Tuesday, February 25, 2020
The forum in latest edition of The Business of Government magazine focuses on the use of AI in government and its implications.

The use of artificial and augmented intelligence (AI) in government is expanding as the application of these tools and techniques continue to evolve. Governments are embracing AI for mission critical services that include identifying insider threats, supporting military deployment planning and scheduling, and answering routine questions about services. Agencies are considering additional uses that range from checking compliance with tax laws and regulations to assessing the accessibility of government products and websites.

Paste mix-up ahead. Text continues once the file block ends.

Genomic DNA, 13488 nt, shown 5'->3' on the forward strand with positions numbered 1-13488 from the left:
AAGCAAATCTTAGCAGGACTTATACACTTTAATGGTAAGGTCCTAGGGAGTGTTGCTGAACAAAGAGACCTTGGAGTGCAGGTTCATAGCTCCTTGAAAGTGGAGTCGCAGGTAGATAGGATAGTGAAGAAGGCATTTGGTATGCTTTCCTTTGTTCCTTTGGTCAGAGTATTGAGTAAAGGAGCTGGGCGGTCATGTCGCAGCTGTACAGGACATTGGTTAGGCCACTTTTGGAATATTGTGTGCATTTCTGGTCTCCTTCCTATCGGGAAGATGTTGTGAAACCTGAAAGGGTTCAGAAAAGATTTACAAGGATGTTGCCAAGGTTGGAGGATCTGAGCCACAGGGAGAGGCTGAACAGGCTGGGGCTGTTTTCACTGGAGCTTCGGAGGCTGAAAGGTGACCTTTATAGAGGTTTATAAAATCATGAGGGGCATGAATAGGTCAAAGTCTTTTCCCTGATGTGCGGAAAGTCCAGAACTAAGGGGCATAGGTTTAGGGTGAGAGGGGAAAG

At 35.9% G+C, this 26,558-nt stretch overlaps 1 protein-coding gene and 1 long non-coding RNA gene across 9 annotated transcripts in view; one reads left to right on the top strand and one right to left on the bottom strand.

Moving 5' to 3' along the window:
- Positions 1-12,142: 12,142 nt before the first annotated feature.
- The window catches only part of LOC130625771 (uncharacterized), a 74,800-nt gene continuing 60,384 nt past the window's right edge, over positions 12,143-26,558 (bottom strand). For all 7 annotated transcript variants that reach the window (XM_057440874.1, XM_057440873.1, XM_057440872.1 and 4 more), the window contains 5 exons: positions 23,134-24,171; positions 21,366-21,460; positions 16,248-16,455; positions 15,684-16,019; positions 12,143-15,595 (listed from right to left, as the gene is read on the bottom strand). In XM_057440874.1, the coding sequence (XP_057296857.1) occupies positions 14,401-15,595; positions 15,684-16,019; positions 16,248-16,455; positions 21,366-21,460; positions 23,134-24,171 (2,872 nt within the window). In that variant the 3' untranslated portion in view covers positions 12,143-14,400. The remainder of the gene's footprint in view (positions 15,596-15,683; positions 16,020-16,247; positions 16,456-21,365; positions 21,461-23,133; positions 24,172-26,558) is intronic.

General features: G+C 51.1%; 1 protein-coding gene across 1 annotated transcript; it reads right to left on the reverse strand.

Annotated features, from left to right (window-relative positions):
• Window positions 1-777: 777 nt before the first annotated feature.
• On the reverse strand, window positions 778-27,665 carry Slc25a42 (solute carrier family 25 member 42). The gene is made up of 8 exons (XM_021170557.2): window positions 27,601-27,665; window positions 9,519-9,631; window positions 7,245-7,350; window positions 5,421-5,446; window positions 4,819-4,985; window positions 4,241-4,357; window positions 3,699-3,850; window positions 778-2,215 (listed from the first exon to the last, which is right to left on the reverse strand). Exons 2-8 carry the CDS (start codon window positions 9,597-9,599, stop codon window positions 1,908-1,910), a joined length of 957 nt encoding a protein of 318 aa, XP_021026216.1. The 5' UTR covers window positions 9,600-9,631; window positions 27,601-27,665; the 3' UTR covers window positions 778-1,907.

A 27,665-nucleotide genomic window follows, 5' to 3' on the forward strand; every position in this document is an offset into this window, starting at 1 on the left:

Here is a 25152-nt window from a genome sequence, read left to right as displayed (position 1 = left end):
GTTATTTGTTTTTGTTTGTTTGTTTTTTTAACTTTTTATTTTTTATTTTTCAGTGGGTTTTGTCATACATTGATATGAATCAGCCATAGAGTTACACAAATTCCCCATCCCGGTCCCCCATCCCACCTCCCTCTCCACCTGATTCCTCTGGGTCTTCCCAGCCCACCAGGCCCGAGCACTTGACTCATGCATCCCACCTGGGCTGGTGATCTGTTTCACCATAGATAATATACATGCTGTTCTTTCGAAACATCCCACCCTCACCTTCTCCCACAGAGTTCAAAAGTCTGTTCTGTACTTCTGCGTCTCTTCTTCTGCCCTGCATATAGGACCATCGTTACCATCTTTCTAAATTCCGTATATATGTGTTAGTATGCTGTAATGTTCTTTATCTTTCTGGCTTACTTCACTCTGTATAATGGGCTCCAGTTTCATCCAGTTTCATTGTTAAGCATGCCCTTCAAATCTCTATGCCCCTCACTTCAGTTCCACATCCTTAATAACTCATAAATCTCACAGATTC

The term artificial intelligence refers to machines and software able to perform tasks we typically associate with humans, such as recognizing speech or images, predicting events based on past information, or making decisions. Machine learning, another commonly used term, is a subset of AI that uses large amounts of data and information to continually improve how a system performs a task. While AI has a long history, it has begun to deliver real results, particularly with the recent rapid progress in machine learning and the increased availability of data and computing power.